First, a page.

Yet, surprisingly, the vast majority of those profits were made in countries with the lowest tax rates.

    • xamzara

      Um, in lowest tax rate countries like USA, EU, Japan, China and UK? Those make up 90%+ of their business.


      For what it’s worth Apple is the biggest corporate taxpayer in the whole world.


      Probably between 15-20 billion USD for 2021. It’s all in their reports, go check it out.

  4. SvenJ

    Yup, Apple's in trouble if they don't get rid of the notch, put touch ID and headphone jacks back on iPhones, and get some better colors on the Pro devices. I don't know what they are thinking. People are just going to abandon them.

    • Truffles

      ...and the swappable battery. Only the brainwashed would buy an iPhone if it doesn't have a swappable battery.

    • nerdile

      Seems like there's still a lot of money ($71b a quarter) to be made on phones that don't meet your specifications.

  5. WaltC

    I couldn't care less what Apple does or doesn't do, as I own no products made by Apple and I won't buy Apple stock. It's been a lifestyle choice for the past 45 years...;) It also hasn't hurt Apple to coin a secret, back-door deal with the government of China, which in return has allowed Apple to take 30% of the Chinese markets (or, rather, the XI government has allowed Apple to take it)--has a lot to do with it, I'll wager. Or so they say. I want nothing to do with Apple. Ever.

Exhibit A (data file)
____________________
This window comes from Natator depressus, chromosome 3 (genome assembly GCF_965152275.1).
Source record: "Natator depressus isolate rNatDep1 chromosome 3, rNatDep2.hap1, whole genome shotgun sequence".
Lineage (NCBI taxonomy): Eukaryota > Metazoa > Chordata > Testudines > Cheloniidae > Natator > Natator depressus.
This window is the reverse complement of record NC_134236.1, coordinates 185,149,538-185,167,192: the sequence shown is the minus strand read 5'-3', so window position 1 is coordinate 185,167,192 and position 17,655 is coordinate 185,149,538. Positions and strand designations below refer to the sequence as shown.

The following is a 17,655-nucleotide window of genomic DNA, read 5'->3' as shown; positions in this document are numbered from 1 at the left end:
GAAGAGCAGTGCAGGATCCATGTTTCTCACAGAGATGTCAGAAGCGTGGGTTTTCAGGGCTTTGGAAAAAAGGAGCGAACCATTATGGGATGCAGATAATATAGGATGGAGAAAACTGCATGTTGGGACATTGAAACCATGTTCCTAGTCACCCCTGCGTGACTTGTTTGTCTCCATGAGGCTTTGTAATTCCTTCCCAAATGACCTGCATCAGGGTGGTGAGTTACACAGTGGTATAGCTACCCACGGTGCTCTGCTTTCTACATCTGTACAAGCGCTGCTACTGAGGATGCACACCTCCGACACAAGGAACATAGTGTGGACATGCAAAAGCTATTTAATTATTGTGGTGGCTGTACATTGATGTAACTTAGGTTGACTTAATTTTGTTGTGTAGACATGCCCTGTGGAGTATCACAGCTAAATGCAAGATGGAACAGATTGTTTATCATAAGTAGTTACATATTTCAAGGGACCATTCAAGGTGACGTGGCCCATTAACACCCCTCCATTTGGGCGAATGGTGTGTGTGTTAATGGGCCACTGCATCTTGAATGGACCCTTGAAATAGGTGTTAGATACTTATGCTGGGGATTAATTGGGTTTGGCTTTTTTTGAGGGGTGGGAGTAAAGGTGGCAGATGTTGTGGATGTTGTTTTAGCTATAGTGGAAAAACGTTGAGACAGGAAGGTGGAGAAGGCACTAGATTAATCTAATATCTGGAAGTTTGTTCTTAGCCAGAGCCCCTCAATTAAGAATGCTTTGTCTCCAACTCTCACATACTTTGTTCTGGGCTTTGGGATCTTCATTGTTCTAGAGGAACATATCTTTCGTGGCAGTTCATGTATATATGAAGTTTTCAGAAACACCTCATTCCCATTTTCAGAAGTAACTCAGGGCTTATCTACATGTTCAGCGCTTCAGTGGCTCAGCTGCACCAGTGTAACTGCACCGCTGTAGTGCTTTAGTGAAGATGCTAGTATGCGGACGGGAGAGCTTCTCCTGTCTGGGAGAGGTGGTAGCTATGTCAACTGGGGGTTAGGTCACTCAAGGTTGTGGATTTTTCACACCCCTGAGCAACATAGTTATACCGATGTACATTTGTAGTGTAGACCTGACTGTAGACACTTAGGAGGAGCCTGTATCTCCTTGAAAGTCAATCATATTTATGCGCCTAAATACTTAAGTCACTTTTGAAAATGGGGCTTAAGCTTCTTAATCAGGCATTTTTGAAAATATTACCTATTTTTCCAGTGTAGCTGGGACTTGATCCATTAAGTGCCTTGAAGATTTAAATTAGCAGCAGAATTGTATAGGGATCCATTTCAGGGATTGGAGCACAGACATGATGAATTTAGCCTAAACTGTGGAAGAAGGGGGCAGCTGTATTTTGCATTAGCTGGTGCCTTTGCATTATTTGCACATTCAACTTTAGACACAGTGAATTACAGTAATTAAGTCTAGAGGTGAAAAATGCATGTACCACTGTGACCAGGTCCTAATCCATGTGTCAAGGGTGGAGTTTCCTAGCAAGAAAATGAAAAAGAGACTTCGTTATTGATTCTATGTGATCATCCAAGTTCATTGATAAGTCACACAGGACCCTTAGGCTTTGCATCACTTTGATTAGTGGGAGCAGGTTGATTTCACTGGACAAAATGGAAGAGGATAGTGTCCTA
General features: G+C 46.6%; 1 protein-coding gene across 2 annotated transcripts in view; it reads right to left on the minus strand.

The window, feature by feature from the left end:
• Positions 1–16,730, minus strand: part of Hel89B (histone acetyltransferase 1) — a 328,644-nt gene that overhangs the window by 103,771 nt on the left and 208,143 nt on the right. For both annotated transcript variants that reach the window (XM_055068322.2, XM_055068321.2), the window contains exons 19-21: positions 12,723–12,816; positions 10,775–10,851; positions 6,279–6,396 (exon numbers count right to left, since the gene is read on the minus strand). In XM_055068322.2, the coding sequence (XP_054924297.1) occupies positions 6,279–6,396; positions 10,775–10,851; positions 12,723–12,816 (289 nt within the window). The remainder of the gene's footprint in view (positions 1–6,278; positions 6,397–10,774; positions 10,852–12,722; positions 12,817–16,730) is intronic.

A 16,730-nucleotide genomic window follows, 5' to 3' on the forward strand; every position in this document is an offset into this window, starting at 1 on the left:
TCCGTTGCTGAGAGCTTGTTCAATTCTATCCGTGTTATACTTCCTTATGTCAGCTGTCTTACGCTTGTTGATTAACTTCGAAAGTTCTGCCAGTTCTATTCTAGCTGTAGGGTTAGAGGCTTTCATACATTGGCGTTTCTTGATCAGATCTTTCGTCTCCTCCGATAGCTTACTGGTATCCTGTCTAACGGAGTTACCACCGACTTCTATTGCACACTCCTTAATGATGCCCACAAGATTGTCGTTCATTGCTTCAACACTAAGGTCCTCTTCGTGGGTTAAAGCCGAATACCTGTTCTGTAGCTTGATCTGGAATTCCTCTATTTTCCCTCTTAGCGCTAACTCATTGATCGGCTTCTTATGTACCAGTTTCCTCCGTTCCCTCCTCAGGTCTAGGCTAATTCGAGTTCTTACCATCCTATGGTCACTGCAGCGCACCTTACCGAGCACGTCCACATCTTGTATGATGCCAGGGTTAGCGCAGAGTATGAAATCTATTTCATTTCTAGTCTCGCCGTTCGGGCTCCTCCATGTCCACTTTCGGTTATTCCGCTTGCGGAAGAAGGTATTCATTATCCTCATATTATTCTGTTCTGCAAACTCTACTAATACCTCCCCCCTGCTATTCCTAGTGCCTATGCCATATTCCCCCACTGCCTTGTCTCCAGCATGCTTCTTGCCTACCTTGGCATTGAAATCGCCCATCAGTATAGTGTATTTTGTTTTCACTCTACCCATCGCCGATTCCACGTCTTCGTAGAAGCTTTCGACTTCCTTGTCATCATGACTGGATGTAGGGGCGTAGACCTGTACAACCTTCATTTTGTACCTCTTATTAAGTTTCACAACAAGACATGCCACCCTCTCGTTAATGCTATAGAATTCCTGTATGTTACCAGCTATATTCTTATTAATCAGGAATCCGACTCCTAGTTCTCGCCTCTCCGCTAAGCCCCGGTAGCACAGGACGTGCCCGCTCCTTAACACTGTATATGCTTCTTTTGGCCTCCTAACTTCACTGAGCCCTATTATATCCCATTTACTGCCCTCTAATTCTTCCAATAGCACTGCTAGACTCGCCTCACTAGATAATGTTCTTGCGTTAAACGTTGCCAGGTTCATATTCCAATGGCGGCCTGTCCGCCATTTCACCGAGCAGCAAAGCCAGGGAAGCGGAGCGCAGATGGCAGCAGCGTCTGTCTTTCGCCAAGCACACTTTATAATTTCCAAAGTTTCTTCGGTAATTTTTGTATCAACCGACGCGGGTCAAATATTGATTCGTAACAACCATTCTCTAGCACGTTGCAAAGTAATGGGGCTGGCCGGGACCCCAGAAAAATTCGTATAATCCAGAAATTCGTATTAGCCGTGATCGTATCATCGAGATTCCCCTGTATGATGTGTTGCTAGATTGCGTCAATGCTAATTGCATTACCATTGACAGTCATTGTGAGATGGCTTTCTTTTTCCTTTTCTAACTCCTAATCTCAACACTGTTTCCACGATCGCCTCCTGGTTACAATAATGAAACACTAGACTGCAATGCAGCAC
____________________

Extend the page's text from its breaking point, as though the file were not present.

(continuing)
Again, Apple is a hardware company, Microsoft is a software company, and for some reason this is really hard for some people to parse. The companies play in much different markets because of that. Show me where Microsoft and Apple compete head to head with the same product in the same markets. I know, Ballmer tried to copy the iPhone and several other things and came close to bankrupting Microsoft--at least as close as I've ever seen it. Since Ballmer has been gone, things are looking up at Microsoft, imo.

  6. abdulla77